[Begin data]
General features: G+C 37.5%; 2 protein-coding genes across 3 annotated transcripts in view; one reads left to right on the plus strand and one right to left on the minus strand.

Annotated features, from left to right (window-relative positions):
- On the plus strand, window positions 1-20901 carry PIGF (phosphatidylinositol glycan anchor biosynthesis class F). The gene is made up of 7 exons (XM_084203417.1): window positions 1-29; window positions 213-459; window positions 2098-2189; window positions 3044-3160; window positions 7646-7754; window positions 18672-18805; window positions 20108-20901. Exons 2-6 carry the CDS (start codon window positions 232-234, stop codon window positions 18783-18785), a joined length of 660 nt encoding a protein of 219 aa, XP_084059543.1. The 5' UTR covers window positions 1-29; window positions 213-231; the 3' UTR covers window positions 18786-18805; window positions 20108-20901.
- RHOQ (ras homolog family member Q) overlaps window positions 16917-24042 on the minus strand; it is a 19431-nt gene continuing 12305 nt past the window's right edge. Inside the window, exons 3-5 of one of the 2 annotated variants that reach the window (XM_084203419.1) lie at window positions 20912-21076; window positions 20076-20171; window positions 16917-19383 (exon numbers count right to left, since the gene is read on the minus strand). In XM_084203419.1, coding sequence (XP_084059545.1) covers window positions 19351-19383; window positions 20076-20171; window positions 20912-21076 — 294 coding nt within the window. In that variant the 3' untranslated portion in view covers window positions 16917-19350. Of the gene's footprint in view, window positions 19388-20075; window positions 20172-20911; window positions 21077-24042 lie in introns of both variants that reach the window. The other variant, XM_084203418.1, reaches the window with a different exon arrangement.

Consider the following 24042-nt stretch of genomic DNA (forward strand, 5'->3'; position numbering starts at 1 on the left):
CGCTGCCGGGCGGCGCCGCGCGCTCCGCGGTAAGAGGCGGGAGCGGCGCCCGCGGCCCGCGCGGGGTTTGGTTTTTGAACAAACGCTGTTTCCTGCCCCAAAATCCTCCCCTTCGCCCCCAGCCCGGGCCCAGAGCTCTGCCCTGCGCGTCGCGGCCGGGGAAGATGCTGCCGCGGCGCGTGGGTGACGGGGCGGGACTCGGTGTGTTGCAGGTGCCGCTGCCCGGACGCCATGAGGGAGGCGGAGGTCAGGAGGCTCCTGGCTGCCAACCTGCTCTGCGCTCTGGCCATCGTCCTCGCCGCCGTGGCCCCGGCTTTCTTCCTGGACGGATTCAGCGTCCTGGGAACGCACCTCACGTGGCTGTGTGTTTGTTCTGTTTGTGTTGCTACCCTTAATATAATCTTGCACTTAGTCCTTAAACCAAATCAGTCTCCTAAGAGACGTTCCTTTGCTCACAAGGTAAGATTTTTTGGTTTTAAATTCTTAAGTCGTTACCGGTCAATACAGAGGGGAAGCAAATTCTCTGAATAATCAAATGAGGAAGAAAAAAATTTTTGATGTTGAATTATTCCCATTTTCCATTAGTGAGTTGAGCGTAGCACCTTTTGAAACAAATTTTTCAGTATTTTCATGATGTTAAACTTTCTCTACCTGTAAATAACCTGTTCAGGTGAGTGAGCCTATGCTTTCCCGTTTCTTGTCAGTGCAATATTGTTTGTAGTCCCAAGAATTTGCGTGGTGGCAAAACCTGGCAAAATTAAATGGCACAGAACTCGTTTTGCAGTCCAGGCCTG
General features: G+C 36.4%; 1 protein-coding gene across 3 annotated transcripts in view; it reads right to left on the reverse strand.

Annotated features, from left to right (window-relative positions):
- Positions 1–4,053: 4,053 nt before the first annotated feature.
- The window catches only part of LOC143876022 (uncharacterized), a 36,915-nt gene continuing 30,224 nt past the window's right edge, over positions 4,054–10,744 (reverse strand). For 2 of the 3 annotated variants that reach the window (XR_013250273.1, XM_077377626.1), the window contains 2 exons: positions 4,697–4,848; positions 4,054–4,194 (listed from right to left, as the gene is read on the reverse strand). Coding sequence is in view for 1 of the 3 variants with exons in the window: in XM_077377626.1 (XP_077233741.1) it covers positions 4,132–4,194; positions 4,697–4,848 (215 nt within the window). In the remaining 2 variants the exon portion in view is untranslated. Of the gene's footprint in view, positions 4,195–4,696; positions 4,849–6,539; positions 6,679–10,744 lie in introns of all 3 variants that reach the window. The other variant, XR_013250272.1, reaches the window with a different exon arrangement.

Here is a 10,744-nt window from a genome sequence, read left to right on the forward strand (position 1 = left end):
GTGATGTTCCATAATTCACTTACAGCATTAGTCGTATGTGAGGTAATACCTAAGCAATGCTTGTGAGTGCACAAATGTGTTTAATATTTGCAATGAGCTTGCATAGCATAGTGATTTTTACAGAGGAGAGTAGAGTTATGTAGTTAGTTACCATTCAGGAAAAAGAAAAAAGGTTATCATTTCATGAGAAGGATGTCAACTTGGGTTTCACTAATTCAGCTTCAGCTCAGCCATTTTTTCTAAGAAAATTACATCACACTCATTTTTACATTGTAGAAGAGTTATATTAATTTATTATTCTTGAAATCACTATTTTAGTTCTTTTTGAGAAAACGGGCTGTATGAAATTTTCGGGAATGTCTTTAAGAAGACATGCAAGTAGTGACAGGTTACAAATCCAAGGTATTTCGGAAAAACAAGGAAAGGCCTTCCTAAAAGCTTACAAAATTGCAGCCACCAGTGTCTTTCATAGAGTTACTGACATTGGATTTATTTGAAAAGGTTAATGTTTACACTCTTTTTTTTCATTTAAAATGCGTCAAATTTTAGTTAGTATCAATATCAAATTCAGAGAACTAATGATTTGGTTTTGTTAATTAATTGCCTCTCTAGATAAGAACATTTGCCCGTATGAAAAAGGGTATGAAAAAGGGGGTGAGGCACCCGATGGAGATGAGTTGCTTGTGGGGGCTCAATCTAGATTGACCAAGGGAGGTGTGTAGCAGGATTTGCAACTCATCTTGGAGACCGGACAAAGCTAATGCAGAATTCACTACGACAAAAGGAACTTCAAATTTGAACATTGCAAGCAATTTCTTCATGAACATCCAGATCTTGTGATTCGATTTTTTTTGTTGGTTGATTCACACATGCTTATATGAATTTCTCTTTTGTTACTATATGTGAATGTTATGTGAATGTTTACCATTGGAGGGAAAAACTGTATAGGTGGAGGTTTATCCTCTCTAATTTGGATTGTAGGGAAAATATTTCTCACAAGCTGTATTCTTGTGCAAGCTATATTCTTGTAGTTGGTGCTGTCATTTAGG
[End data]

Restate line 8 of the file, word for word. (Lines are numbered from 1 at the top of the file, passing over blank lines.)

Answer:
Annotated features, from left to right (window-relative positions):